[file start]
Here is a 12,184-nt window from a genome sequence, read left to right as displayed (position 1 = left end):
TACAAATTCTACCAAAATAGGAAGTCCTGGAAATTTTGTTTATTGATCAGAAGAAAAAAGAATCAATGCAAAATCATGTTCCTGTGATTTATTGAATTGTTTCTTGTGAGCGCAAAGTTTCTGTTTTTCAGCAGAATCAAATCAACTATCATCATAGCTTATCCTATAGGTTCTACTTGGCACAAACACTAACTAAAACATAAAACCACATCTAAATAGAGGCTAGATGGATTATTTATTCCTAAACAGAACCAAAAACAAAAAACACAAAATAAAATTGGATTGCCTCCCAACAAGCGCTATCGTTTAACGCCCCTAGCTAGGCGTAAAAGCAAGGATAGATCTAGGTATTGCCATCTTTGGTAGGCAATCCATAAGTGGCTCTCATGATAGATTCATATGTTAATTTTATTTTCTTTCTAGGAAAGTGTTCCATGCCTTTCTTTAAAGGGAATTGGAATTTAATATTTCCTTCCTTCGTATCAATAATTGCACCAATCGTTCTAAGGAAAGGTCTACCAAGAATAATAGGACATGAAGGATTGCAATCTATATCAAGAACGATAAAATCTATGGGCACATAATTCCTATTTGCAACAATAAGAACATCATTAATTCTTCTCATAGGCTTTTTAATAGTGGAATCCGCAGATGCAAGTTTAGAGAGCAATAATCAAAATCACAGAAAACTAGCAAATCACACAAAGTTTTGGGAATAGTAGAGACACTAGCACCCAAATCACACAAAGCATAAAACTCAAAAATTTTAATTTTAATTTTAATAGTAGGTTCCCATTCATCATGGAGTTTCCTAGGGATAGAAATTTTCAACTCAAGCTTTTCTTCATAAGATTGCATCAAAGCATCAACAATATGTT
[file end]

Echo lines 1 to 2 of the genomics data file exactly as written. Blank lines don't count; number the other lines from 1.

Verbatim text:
Here is a 12,184-nt window from a genome sequence, read left to right as displayed (position 1 = left end):
TACAAATTCTACCAAAATAGGAAGTCCTGGAAATTTTGTTTATTGATCAGAAGAAAAAAGAATCAATGCAAAATCATGTTCCTGTGATTTATTGAATTGTTTCTTGTGAGCGCAAAGTTTCTGTTTTTCAGCAGAATCAAATCAACTATCATCATAGCTTATCCTATAGGTTCTACTTGGCACAAACACTAACTAAAACATAAAACCACATCTAAATAGAGGCTAGATGGATTATTTATTCCTAAACAGAACCAAAAACAAAAAACACAAAATAAAATTGGATTGCCTCCCAACAAGCGCTATCGTTTAACGCCCCTAGCTAGGCGTAAAAGCAAGGATAGATCTAGGTATTGCCATCTTTGGTAGGCAATCCATAAGTGGCTCTCATGATAGATTCATATGTTAATTTTATTTTCTTTCTAGGAAAGTGTTCCATGCCTTTCTTTAAAGGGAATTGGAATTTAATATTTCCTTCCTTCGTATCAATAATTGCACCAATCGTTCTAAGGAAAGGTCTACCAAGAATAATAGGACATGAAGGATTGCAATCTATATCAAGAACGATAAAATCTATGGGCACATAATTCCTATTTGCAACAATAAGAACATCATTAATTCTTCTCATAGGCTTTTTAATAGTGGAATCCGCAGATGCAAGTTTAGAGAGCAATAATCAAAATCACAGAAAACTAGCAAATCACACAAAGTTTTGGGAATAGTAGAGACACTAGCACCCAAATCACACAAAGCATAAAACTCAAAAATTTTAATTTTAATTTTAATAGTAGGTTCCCATTCATCATGGAGTTTCCTAGGGATAGAAATTTTCAACTCAAGCTTTTCTTCATAAGATTGCATCAAAGCATCAACAATATGTT